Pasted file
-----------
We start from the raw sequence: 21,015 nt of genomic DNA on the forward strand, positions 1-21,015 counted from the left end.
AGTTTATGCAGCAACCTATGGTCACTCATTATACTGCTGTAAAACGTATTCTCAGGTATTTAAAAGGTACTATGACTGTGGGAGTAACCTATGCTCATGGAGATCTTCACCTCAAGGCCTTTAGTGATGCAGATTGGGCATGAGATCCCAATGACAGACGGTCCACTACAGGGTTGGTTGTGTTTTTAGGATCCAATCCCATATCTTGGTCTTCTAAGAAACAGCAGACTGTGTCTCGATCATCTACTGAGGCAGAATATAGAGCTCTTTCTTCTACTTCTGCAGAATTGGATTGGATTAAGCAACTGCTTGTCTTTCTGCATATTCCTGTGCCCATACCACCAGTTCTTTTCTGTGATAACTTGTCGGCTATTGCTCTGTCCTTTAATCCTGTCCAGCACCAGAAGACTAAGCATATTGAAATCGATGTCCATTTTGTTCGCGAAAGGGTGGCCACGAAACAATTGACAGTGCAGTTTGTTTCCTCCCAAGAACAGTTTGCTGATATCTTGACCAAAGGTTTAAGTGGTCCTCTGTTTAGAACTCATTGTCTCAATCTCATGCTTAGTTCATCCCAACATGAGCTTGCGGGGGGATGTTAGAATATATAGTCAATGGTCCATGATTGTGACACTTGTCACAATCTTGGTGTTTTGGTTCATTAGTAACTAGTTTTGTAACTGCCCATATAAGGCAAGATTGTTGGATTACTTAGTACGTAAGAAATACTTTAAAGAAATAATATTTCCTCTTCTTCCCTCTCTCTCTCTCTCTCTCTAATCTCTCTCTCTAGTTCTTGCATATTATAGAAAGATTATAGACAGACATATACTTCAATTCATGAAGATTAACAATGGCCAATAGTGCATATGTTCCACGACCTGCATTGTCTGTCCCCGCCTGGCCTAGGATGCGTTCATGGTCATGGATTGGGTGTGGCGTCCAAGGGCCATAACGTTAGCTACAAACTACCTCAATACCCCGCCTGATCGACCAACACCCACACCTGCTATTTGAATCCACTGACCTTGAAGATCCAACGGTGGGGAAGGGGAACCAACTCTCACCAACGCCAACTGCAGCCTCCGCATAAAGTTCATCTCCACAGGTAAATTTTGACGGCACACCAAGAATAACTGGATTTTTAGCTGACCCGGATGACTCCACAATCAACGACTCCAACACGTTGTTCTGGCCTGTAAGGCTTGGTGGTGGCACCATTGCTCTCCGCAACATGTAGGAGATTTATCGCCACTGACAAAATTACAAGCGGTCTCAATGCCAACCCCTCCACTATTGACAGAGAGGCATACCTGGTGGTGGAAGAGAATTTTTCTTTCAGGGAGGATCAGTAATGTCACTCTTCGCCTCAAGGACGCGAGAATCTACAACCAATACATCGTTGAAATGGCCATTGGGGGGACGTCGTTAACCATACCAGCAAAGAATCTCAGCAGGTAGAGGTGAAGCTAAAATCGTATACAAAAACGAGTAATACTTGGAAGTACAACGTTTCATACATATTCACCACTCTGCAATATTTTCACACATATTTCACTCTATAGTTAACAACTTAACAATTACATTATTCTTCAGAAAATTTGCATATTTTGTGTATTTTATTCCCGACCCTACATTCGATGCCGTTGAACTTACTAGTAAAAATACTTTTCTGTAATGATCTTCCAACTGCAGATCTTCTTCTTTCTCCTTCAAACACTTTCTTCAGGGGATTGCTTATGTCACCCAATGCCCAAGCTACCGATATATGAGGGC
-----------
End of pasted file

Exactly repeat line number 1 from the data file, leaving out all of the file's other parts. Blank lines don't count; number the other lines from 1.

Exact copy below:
We start from the raw sequence: 21,015 nt of genomic DNA on the forward strand, positions 1-21,015 counted from the left end.